# The Universal machine

Other stuff by me
This web page is about my favorite invention: The Universal machine.
The Universal machine aka the Computer, can in principle imitate all other computing machines. Not just all those that have ever been made, but any thinkable machine. Including our own brains. The one simple idea behind it has already had a huge impact on our civilization, and it will impact our future in unforeseeable ways. Also, the idea of the Universal machine is very important in philosophy and mathematics. Any thinkable thought can be thought by a computer, what is thinking?
So trying to understand this stuff might be a good idea.

Turing

Alan Turing (1912 -1954)
I am a bit of a Turing fan. Many see him as the cool but tragic guy that invented the computer. In 1936, he published a new way of solving Hilbert Entscheidungsproblem (I'll explain later), a few years after Gödel (1931) and Church. But Turning's proof is much easier to understand, and it explains the basic idea behind the computer, and how it is universal. In world war 2, he successfully worked on cracking the Nazi code "Enigma", making use of one of the the first computers. He died young, presumably by having eaten part of a poisoned apple. He was persecuted for being a homosexual.

Other people

Gottfried Leibniz (1646 -1716).
He invented the binary system (1 and 0). He foresaw many of the idea’s the other people mentioned here. But he was very far ahead of his time… Luckily he also did a lot of other things that made him famous in in his own days. He is also well known for inventing calculus, at the same time and independently from Newton.

Charles Babbage (1791-1871).
He built machines that could do calculations, and philosophized about this. Although Babage built working computing machines, he did not get to finish his "Analytical Machine", which might have been a universal machine.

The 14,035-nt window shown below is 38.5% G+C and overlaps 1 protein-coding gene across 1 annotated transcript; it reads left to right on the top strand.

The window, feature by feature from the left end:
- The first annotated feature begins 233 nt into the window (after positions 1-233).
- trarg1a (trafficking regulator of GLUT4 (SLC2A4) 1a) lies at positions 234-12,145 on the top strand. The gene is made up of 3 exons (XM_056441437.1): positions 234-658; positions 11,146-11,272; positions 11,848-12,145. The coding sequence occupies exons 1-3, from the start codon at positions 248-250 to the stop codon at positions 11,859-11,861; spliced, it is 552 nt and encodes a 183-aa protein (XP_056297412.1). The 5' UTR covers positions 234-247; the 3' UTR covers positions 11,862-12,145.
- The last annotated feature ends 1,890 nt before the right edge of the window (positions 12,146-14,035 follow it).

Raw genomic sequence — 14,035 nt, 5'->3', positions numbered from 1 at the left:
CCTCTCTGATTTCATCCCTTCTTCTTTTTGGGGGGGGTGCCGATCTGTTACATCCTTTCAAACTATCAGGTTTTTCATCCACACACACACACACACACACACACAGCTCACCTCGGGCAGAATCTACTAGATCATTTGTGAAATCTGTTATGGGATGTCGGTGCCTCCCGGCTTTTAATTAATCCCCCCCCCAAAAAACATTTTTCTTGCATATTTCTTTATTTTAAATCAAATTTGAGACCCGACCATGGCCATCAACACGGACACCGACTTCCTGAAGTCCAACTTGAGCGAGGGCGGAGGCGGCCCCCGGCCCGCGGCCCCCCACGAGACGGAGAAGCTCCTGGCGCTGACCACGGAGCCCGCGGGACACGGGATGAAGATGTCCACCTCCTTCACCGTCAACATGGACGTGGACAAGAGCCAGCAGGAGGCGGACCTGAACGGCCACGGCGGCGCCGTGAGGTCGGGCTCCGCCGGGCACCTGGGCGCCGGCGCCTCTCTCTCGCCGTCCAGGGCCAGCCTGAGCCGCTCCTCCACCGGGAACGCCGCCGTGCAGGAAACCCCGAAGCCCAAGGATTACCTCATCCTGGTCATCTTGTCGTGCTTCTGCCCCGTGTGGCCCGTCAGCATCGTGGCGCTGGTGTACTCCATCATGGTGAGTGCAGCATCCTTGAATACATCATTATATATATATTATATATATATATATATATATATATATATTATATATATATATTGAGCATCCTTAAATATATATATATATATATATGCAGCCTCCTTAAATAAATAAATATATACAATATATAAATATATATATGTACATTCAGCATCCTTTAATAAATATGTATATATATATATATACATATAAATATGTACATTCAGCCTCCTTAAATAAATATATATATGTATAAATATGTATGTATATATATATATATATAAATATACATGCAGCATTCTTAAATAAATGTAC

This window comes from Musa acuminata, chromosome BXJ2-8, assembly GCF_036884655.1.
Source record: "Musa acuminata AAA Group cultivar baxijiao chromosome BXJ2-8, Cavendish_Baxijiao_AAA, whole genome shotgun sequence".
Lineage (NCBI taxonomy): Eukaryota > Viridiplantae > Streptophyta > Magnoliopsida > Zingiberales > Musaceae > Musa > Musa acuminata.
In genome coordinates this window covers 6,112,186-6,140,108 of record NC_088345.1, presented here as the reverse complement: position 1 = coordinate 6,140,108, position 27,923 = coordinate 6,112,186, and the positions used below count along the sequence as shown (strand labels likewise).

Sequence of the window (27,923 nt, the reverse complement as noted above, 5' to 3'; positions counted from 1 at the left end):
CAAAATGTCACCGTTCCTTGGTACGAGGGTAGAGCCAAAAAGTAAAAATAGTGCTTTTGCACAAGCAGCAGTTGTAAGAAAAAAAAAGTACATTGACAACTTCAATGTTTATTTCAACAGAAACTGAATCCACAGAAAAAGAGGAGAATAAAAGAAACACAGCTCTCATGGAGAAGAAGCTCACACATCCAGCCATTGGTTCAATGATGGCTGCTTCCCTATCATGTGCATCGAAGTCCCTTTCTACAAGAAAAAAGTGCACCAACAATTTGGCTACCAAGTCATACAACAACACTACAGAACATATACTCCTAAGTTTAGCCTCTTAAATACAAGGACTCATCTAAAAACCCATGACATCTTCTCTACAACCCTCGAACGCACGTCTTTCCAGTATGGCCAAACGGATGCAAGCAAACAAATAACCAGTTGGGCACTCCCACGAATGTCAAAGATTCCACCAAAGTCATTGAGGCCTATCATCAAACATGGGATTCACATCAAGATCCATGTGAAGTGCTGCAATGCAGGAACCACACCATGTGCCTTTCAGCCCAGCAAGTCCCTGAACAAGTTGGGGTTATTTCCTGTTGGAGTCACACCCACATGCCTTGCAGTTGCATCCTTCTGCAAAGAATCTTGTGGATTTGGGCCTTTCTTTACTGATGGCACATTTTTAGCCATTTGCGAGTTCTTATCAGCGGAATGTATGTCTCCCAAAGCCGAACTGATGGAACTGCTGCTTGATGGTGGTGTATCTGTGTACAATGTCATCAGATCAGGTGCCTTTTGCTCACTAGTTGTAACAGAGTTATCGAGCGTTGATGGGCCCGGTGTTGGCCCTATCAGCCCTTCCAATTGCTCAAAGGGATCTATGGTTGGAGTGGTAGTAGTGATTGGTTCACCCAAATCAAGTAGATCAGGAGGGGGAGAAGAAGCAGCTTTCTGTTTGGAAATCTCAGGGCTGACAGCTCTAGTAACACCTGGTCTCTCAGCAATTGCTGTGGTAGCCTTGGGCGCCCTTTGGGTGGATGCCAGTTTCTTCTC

She wrote a computer program for calculating Bernoulli numbers, to be implemented on Babbage’s Analytical Machine. She did things almost no women did at the time.

David Hilbert (1862 -1943).
He was an influential mathematician, who wrote down Hilbert’s 23 problems, which continue to define mathematical research. Hilbert’s Entscheidungsproblem is not quite in this list of 23, although it is related to the 10th problem.
The Entscheidungsproblem is related to the idea that if you reduce a mathematical proof to its bare bones, you end up with using a small set of “logically allowed rules” to get from a “true statement” to another “true statement”. The whole proof can be broken down into a chains of these rule applications. If you follow the chains “upstream”, you end up at the “Axioms”. The axioms cannot be proven (or no one knows how). But there only a few of them, and they form the basis of a mathematical theory. Euclid (300 BC) showed how you could do geometry from just a few axioms. In the Greek days, an axiom was thought to be some kind of “god given truth”. But then in more recent centuries, people started trying to modify the set of axioms. In some cases, this led to equally consistent and interesting theories. The famous example is “non Euclidean geometry”, as in Einstein’s general relativity. The modern view of axioms is that they are a small set of statements, that in combination with precise rules, define an interesting theory. Perhaps one of these is the theory of our universe.
So it would appear there are lots of different axiomatic systems. BUT: If they are sufficiently sophisticated, Turing complete to be more specific, they can imitate all others, as we will see later.

OK, so what is the Entscheidungsproblem? It asks if all mathematical statements like “31 is a prime number”, can either be proven to be true, or proven to be false. Starting from the axioms, and using only the valid logic rules that we defined beforehand.